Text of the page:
California's next attorney general must deal with a federal court challenge on prison overcrowding, a battle over gay marriage, how to proceed if a marijuana-legalization ballot measure passes, and whether to follow other states in cracking down on illegal immigration, among many issues, says Stateline.org. Voters have historically focused on one issue above all others in the attorney general’s race – how tough the candidate is on crime, even though it's local district attorneys who are responsible for criminal prosecutions.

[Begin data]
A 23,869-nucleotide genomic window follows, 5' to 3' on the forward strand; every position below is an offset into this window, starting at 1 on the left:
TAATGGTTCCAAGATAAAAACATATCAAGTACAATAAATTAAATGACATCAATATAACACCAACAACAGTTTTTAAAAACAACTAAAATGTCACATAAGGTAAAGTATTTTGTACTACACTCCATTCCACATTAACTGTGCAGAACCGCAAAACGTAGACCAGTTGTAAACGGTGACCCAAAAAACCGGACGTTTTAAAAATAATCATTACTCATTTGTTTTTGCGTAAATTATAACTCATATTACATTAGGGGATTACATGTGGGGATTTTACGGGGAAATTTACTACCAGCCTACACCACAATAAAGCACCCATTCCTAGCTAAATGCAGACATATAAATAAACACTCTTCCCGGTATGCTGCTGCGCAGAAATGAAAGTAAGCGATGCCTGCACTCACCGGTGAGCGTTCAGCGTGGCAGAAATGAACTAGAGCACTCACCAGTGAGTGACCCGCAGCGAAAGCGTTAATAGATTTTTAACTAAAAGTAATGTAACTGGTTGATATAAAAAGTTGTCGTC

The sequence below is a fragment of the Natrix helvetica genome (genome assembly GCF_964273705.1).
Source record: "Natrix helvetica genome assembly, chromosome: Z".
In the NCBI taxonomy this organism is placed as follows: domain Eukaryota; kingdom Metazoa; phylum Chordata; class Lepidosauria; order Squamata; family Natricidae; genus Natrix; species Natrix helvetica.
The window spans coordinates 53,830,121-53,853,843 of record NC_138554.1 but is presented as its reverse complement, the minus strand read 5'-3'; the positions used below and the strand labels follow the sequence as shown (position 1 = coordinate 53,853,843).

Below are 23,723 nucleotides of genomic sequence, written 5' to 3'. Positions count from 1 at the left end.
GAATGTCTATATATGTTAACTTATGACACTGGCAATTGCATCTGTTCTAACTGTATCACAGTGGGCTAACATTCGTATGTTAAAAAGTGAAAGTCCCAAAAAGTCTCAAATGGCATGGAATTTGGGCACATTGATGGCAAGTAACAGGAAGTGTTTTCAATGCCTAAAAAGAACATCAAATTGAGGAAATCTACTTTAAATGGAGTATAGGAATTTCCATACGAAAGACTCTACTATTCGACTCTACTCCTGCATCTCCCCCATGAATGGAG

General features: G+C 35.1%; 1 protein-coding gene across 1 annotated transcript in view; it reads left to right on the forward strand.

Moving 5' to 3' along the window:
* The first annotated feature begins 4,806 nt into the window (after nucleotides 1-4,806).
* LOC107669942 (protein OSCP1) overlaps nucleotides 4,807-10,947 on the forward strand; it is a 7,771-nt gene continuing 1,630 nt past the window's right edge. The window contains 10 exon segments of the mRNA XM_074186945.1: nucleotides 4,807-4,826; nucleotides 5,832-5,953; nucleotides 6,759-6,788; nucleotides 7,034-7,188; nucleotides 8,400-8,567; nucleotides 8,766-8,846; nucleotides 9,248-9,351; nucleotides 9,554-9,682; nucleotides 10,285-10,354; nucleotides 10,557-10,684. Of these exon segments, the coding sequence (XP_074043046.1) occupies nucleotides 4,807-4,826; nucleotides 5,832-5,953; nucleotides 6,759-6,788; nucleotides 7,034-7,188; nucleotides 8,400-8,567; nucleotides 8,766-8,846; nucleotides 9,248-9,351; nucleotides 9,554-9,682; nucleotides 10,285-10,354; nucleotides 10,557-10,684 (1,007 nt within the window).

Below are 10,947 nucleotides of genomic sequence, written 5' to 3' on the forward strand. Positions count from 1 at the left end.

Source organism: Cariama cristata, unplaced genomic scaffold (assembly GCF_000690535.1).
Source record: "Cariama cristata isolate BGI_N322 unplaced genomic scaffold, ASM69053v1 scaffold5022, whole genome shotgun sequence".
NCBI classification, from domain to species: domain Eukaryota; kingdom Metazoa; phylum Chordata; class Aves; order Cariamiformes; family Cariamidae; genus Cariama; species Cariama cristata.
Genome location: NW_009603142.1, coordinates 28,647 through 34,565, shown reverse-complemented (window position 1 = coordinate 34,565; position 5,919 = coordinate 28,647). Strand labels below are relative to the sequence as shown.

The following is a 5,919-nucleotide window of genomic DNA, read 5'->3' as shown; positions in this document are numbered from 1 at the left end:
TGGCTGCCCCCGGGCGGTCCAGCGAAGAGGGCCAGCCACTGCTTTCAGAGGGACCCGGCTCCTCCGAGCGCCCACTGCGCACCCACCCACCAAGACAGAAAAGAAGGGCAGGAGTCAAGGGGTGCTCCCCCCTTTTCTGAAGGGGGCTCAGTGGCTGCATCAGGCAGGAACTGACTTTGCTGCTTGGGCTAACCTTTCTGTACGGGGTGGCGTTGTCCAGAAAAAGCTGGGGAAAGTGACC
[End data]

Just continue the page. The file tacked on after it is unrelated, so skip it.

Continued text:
A Field poll this summer found 70 percent of Californians backing the death penalty. That's why in this historically Democratic state, the Democratic candidate for AG, a twice-elected San Francisco district attorney, Kamala Harris, is widely thought to face an uphill battle in November against Los Angeles DA Steve Cooley. In contrast to Cooley, who is an unambiguous supporter of the death penalty, Harris personally opposes capital punishment, typically favoring life without parole. Harris has pledged to carry out capital punishment whenever her office handles a death row appeal, the same stance as current AG (and gubernatorial nominee) Jerry Brown, who also personally opposes the death penalty. Harris' reputation for hesitancy in seeking capital punishment could be one of the biggest challenges she faces on the campaign trail.